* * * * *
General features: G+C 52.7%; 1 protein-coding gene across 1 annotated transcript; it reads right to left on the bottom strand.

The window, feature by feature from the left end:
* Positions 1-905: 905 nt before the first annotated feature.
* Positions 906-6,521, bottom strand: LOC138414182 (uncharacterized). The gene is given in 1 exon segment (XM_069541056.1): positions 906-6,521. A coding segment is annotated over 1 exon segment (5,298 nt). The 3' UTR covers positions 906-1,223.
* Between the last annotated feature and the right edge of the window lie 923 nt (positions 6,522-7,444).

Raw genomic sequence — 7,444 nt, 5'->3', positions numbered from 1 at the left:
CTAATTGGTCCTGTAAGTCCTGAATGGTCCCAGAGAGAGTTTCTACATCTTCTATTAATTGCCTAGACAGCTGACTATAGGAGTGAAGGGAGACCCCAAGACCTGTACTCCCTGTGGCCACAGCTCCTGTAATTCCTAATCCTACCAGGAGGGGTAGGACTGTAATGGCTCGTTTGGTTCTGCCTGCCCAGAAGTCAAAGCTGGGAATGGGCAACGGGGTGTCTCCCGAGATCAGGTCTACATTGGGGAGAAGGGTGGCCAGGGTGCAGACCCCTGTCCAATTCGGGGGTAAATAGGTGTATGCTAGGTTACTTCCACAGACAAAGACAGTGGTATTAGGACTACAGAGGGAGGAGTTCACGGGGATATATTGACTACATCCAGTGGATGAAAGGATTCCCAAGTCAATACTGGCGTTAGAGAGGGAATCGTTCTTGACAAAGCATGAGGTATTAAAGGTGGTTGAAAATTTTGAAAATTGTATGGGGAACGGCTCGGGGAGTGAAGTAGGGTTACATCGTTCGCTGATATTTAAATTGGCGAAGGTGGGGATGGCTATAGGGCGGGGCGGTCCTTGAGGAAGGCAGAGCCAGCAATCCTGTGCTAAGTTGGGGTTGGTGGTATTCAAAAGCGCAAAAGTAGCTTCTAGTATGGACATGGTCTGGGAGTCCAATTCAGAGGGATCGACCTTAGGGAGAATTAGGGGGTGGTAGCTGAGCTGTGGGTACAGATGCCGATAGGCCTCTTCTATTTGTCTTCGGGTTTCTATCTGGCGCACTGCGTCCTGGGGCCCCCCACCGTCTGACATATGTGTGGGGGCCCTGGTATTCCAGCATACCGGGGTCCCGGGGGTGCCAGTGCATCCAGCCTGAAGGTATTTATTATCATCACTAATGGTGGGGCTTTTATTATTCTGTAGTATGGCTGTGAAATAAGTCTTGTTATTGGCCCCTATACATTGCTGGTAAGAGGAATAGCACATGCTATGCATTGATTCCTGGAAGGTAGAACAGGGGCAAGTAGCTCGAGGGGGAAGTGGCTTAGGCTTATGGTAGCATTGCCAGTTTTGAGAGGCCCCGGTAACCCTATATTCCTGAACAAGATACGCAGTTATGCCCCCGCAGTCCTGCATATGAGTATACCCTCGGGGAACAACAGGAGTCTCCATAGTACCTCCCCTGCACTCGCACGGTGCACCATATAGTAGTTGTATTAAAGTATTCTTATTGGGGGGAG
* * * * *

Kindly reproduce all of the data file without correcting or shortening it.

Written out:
General features: G+C 52.7%; 1 protein-coding gene across 1 annotated transcript; it reads right to left on the bottom strand.

The window, feature by feature from the left end:
* Positions 1-905: 905 nt before the first annotated feature.
* Positions 906-6,521, bottom strand: LOC138414182 (uncharacterized). The gene is given in 1 exon segment (XM_069541056.1): positions 906-6,521. A coding segment is annotated over 1 exon segment (5,298 nt). The 3' UTR covers positions 906-1,223.
* Between the last annotated feature and the right edge of the window lie 923 nt (positions 6,522-7,444).

Raw genomic sequence — 7,444 nt, 5'->3', positions numbered from 1 at the left:
CTAATTGGTCCTGTAAGTCCTGAATGGTCCCAGAGAGAGTTTCTACATCTTCTATTAATTGCCTAGACAGCTGACTATAGGAGTGAAGGGAGACCCCAAGACCTGTACTCCCTGTGGCCACAGCTCCTGTAATTCCTAATCCTACCAGGAGGGGTAGGACTGTAATGGCTCGTTTGGTTCTGCCTGCCCAGAAGTCAAAGCTGGGAATGGGCAACGGGGTGTCTCCCGAGATCAGGTCTACATTGGGGAGAAGGGTGGCCAGGGTGCAGACCCCTGTCCAATTCGGGGGTAAATAGGTGTATGCTAGGTTACTTCCACAGACAAAGACAGTGGTATTAGGACTACAGAGGGAGGAGTTCACGGGGATATATTGACTACATCCAGTGGATGAAAGGATTCCCAAGTCAATACTGGCGTTAGAGAGGGAATCGTTCTTGACAAAGCATGAGGTATTAAAGGTGGTTGAAAATTTTGAAAATTGTATGGGGAACGGCTCGGGGAGTGAAGTAGGGTTACATCGTTCGCTGATATTTAAATTGGCGAAGGTGGGGATGGCTATAGGGCGGGGCGGTCCTTGAGGAAGGCAGAGCCAGCAATCCTGTGCTAAGTTGGGGTTGGTGGTATTCAAAAGCGCAAAAGTAGCTTCTAGTATGGACATGGTCTGGGAGTCCAATTCAGAGGGATCGACCTTAGGGAGAATTAGGGGGTGGTAGCTGAGCTGTGGGTACAGATGCCGATAGGCCTCTTCTATTTGTCTTCGGGTTTCTATCTGGCGCACTGCGTCCTGGGGCCCCCCACCGTCTGACATATGTGTGGGGGCCCTGGTATTCCAGCATACCGGGGTCCCGGGGGTGCCAGTGCATCCAGCCTGAAGGTATTTATTATCATCACTAATGGTGGGGCTTTTATTATTCTGTAGTATGGCTGTGAAATAAGTCTTGTTATTGGCCCCTATACATTGCTGGTAAGAGGAATAGCACATGCTATGCATTGATTCCTGGAAGGTAGAACAGGGGCAAGTAGCTCGAGGGGGAAGTGGCTTAGGCTTATGGTAGCATTGCCAGTTTTGAGAGGCCCCGGTAACCCTATATTCCTGAACAAGATACGCAGTTATGCCCCCGCAGTCCTGCATATGAGTATACCCTCGGGGAACAACAGGAGTCTCCATAGTACCTCCCCTGCACTCGCACGGTGCACCATATAGTAGTTGTATTAAAGTATTCTTATTGGGGGGAG